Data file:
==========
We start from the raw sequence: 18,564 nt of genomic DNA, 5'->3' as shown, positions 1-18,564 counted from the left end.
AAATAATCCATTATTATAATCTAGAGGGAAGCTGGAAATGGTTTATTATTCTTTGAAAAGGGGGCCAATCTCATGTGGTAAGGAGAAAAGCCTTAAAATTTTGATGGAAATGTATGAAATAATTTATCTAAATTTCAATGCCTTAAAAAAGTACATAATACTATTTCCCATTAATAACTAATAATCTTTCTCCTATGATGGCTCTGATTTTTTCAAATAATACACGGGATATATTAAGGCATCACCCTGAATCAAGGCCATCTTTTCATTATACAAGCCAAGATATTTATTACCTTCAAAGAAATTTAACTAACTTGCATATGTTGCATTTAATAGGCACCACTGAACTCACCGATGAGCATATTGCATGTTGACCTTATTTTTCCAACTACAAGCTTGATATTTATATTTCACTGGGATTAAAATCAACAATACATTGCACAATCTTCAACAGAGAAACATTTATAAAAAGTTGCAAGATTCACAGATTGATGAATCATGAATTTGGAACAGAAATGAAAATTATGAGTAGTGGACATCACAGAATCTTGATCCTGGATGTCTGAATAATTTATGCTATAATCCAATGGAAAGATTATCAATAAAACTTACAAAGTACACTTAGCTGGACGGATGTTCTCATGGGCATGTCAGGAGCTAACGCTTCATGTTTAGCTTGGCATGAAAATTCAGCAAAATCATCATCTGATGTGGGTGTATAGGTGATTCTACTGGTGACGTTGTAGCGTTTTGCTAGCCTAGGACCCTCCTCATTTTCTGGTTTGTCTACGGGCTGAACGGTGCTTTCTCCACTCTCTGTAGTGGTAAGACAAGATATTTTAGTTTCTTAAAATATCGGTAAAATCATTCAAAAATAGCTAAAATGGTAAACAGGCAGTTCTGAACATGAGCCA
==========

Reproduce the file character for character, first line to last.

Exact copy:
We start from the raw sequence: 18,564 nt of genomic DNA, 5'->3' as shown, positions 1-18,564 counted from the left end.
AAATAATCCATTATTATAATCTAGAGGGAAGCTGGAAATGGTTTATTATTCTTTGAAAAGGGGGCCAATCTCATGTGGTAAGGAGAAAAGCCTTAAAATTTTGATGGAAATGTATGAAATAATTTATCTAAATTTCAATGCCTTAAAAAAGTACATAATACTATTTCCCATTAATAACTAATAATCTTTCTCCTATGATGGCTCTGATTTTTTCAAATAATACACGGGATATATTAAGGCATCACCCTGAATCAAGGCCATCTTTTCATTATACAAGCCAAGATATTTATTACCTTCAAAGAAATTTAACTAACTTGCATATGTTGCATTTAATAGGCACCACTGAACTCACCGATGAGCATATTGCATGTTGACCTTATTTTTCCAACTACAAGCTTGATATTTATATTTCACTGGGATTAAAATCAACAATACATTGCACAATCTTCAACAGAGAAACATTTATAAAAAGTTGCAAGATTCACAGATTGATGAATCATGAATTTGGAACAGAAATGAAAATTATGAGTAGTGGACATCACAGAATCTTGATCCTGGATGTCTGAATAATTTATGCTATAATCCAATGGAAAGATTATCAATAAAACTTACAAAGTACACTTAGCTGGACGGATGTTCTCATGGGCATGTCAGGAGCTAACGCTTCATGTTTAGCTTGGCATGAAAATTCAGCAAAATCATCATCTGATGTGGGTGTATAGGTGATTCTACTGGTGACGTTGTAGCGTTTTGCTAGCCTAGGACCCTCCTCATTTTCTGGTTTGTCTACGGGCTGAACGGTGCTTTCTCCACTCTCTGTAGTGGTAAGACAAGATATTTTAGTTTCTTAAAATATCGGTAAAATCATTCAAAAATAGCTAAAATGGTAAACAGGCAGTTCTGAACATGAGCCA